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23.6 Variables Affecting Output

Variable: standard-output

The value of this variable is the default output stream—the stream that print functions use when the stream argument is nil.

Variable: print-escape-newlines

If this variable is non-nil, then newline characters in strings are printed as ‘\n’ and formfeeds are printed as ‘\f’. Normally these characters are printed as actual newlines and formfeeds.

This variable affects the print functions prin1 and print, as well as everything that uses them. It does not affect princ. Here is an example using prin1:

(prin1 "a\nb")
     -| "a
     -| b"
     ⇒ "a
(let ((print-escape-newlines t))
  (prin1 "a\nb"))
     -| "a\nb"
     ⇒ "a

In the second expression, the local binding of print-escape-newlines is in effect during the call to prin1, but not during the printing of the result.

Variable: print-readably

If non-nil, then all objects will be printed in a readable form. If an object has no readable representation, then an error is signalled. When print-readably is true, compiled-function objects will be written in ‘#[...]’ form instead of in ‘#<compiled-function [...]>’ form, and two-element lists of the form ‘(quote object)’ will be written as the equivalent ‘'object’. Do not set this variable; bind it instead.

Variable: print-length

The value of this variable is the maximum number of elements of a list that will be printed. If a list being printed has more than this many elements, it is abbreviated with an ellipsis.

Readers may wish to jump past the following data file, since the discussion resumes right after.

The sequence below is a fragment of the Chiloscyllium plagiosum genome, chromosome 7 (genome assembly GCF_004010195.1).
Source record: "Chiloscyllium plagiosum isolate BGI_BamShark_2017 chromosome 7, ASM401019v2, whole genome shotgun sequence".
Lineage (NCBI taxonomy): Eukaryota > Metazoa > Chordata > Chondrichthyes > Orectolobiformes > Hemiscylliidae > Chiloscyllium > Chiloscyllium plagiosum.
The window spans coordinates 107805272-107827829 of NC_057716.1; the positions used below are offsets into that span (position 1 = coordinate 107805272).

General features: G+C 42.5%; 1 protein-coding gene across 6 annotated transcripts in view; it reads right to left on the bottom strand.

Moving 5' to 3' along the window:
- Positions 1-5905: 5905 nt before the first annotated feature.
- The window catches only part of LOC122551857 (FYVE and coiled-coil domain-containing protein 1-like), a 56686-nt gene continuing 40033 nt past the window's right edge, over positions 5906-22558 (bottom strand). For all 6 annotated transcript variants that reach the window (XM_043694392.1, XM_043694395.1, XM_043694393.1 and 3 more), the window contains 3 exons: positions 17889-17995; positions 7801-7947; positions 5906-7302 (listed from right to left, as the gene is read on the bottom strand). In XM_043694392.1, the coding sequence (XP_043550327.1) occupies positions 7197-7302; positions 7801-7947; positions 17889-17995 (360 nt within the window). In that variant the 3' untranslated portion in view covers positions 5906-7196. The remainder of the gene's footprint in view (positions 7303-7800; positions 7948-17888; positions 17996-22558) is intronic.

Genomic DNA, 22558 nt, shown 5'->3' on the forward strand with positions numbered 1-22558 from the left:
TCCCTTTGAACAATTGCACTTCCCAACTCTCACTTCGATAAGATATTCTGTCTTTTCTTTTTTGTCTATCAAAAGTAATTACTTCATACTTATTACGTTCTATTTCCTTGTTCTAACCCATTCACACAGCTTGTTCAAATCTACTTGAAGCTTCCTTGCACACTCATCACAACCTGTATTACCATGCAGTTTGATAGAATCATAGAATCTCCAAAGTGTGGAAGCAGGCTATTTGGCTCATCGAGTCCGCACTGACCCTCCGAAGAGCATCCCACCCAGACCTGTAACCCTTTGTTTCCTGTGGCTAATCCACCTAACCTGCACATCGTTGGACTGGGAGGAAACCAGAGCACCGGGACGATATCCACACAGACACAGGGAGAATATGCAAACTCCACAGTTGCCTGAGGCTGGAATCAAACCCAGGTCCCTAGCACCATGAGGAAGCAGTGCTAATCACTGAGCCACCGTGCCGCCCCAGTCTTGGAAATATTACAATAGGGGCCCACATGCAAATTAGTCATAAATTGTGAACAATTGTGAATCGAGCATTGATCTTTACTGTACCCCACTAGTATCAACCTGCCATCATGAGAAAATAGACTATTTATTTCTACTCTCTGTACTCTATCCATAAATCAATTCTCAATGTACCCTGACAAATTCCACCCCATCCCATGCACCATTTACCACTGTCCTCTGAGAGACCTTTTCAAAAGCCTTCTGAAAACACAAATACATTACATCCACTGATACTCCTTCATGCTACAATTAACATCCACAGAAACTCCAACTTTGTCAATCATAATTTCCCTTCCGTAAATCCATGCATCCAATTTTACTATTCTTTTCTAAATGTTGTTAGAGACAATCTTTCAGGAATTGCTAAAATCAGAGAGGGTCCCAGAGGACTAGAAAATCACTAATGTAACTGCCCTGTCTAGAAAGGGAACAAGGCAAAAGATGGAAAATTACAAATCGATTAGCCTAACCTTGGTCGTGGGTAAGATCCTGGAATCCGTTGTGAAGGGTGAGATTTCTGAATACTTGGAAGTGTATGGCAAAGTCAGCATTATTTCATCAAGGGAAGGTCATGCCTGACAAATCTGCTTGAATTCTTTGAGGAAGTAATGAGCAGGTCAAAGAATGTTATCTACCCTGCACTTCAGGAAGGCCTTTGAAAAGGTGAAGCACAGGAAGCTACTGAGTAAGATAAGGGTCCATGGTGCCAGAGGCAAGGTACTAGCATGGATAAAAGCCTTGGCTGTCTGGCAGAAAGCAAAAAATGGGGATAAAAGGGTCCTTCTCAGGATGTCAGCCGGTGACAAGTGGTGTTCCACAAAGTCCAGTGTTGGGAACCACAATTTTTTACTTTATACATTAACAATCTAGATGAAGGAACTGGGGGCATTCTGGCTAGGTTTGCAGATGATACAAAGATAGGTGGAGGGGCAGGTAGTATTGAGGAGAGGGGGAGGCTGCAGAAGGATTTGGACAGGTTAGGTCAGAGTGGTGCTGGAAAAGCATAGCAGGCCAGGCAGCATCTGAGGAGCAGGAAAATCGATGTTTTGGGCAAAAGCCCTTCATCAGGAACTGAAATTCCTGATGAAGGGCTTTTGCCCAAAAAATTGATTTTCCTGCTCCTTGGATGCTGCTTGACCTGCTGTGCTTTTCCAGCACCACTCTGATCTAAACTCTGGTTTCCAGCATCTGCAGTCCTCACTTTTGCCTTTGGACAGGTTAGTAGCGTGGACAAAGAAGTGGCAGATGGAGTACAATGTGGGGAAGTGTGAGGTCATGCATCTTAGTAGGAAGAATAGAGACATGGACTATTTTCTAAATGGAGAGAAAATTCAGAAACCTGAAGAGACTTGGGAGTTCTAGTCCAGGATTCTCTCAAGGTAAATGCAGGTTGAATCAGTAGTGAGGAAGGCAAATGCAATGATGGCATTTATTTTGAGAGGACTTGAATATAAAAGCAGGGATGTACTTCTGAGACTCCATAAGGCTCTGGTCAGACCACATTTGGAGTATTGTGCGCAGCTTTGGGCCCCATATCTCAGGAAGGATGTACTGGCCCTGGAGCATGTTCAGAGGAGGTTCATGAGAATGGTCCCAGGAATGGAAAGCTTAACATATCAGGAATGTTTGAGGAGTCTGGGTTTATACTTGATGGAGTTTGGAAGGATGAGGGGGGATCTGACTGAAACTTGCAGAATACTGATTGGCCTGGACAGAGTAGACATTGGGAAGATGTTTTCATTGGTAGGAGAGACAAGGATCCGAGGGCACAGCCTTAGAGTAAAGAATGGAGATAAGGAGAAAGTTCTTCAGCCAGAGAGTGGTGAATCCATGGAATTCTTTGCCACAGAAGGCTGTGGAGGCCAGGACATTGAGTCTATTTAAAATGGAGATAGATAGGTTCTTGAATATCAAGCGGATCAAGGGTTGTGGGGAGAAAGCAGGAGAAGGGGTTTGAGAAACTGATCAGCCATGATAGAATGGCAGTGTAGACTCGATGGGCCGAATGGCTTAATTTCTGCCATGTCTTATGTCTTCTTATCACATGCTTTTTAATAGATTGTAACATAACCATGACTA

If the value is nil (the default), then there is no limit.

(setq print-length 2)
     ⇒ 2
(print '(1 2 3 4 5))
     -| (1 2 ...)
     ⇒ (1 2 ...)
Variable: print-level

The value of this variable is the maximum depth of nesting of parentheses and brackets when printed. Any list or vector at a depth exceeding this limit is abbreviated with an ellipsis. A value of nil (which is the default) means no limit.

This variable exists in version 19 and later versions.

Variable: print-string-length

The value of this variable is the maximum number of characters of a string that will be printed. If a string being printed has more than this many characters, it is abbreviated with an ellipsis.

Variable: print-gensym

If non-nil, then uninterned symbols will be printed specially. Uninterned symbols are those which are not present in obarray, that is, those which were made with make-symbol or by calling intern with a second argument.

When print-gensym is true, such symbols will be preceded by ‘#:’, which causes the reader to create a new symbol instead of interning and returning an existing one. Beware: The ‘#:’ syntax creates a new symbol each time it is seen, so if you print an object which contains two pointers to the same uninterned symbol, read will not duplicate that structure.

Also, since SXEmacs has no real notion of packages, there is no way for the printer to distinguish between symbols interned in no obarray, and symbols interned in an alternate obarray.

Variable: float-output-format

This variable holds the format descriptor string that Lisp uses to print floats. This is a ‘%’-spec like those accepted by printf in C, but with some restrictions. It must start with the two characters ‘%.’. After that comes an integer precision specification, and then a letter which controls the format. The letters allowed are ‘e’, ‘f’ and ‘g’.

The precision in any of these cases is the number of digits following the decimal point. With ‘f’, a precision of 0 means to omit the decimal point. 0 is not allowed with ‘f’ or ‘g’.

A value of nil means to use ‘%.16g’.

Regardless of the value of float-output-format, a floating point number will never be printed in such a way that it is ambiguous with an integer; that is, a floating-point number will always be printed with a decimal point and/or an exponent, even if the digits following the decimal point are all zero. This is to preserve read-equivalence.

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